(1) |

Each point on a wavefront can be parametrized by either its
Cartesian coordinates *x*, *y*, and *z*, or its ray
coordinates, which consist of the traveltime , and the two
shooting angles at the source, and .

For complex velocity fields, the ray coordinates as a function of the Cartesian coordinates become multi-valued, in other words, there is more than one ray going through a given point in the subsurface. In contrast, the Cartesian coordinates as a function of the ray coordinates remain single-valued, that is, there is one unique position in the subsurface where a ray, shot with two particular shooting angles, arrives at a given time. Figure 1 illustrates the difference between the two representations of the wavefronts.

Figure 1

Since , , and are uniquely defined for arbitrarily complex velocity fields, the eikonal equation (Equation 1) can be transformed to another form that is better suited for analysis in ray coordinates Sava and Fomel (1998):

(2) |

Converting equation (2) to a finite-difference equation using a first-order discretization scheme, we obtain

(3) |

According to the Huygens principle, the new wavefront is the envelope of all the secondary wavefronts. Mathematically, the position of the new wavefront is described by a system of three equations composed of Equation (3) and the following two equations Sava and Fomel (1998):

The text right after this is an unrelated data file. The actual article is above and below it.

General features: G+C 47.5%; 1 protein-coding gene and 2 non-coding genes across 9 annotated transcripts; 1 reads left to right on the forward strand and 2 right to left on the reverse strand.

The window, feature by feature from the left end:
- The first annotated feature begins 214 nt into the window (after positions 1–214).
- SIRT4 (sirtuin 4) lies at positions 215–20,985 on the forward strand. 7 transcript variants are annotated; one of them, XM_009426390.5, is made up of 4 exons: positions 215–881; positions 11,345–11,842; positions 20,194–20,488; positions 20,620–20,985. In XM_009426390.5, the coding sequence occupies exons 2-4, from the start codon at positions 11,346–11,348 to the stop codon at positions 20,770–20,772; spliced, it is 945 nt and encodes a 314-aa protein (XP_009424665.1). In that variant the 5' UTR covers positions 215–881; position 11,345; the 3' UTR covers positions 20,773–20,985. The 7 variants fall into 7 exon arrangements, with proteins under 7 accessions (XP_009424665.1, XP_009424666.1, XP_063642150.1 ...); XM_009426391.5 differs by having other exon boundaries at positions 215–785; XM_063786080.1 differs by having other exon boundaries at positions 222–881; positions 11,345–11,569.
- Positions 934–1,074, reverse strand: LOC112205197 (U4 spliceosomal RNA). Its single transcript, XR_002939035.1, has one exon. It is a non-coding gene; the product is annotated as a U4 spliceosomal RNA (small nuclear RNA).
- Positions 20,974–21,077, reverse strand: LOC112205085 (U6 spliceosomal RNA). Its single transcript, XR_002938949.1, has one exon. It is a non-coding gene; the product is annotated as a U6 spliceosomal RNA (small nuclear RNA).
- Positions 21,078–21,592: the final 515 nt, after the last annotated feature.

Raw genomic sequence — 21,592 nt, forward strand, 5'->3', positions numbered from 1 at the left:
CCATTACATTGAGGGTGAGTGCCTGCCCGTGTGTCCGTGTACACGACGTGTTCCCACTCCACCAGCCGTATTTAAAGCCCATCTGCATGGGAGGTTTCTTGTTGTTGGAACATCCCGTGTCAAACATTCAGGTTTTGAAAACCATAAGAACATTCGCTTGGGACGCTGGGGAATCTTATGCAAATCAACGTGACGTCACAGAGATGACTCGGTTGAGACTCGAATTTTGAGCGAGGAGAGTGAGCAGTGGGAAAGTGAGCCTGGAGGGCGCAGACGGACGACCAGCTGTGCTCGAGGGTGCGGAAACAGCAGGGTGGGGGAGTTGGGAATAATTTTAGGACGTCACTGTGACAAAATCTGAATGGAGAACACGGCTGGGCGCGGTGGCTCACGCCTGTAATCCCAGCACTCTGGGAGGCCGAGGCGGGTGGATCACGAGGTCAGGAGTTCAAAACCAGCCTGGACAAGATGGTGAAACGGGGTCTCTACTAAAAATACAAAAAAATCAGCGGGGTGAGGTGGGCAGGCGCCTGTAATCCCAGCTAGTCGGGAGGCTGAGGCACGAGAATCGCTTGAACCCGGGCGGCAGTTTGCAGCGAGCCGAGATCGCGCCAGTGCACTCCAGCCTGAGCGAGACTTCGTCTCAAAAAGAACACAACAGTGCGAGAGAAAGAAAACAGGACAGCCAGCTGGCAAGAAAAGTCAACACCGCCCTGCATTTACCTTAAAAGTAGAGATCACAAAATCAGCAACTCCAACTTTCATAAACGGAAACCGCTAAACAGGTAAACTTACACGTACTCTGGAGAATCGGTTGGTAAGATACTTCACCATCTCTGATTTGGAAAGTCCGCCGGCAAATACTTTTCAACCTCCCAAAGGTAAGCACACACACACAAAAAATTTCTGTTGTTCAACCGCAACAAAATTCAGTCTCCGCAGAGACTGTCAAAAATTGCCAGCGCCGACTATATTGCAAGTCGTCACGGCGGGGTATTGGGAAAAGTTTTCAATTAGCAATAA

(4) |

(5) |

huygens3d
A geometrical updating scheme
for 3-D HWT in the physical domain. Five points on the current
wavefront, represented by the five spheres, not all visible, with
radii defined by the velocities at the corresponding points of the
wavefront, are used to compute a point on the next wavefront. The
sphere in the middle represents equation (3), and the
planes represent equations (4) and (5).
Figure 2 |

Five points on the current wavefront, represented by the five spheres, not all visible, with radii defined by the velocities at the corresponding points of the wavefront, are used to compute a point on the next wavefront. The sphere in the middle represents equation (3), while the planes represent equations (4) and (5).

Huygens wavefront tracing, based on the system of equations (3), (4), and (5), is nothing but an explicit finite-difference method in the ray coordinate system. The coordinates of the new wavefronts are computed according to those of the current wavefront.

Figure 3

A three-point stencil is needed in two dimensions to compute the centered finite-difference representation of the derivative with respect to the shooting angle, while a five-point stencil is needed in three dimensions to compute the centered finite-difference representation of the derivatives with respect to the shooting angles. Figure 3 is a graphical illustration of the finite-difference stencils.

4/20/1999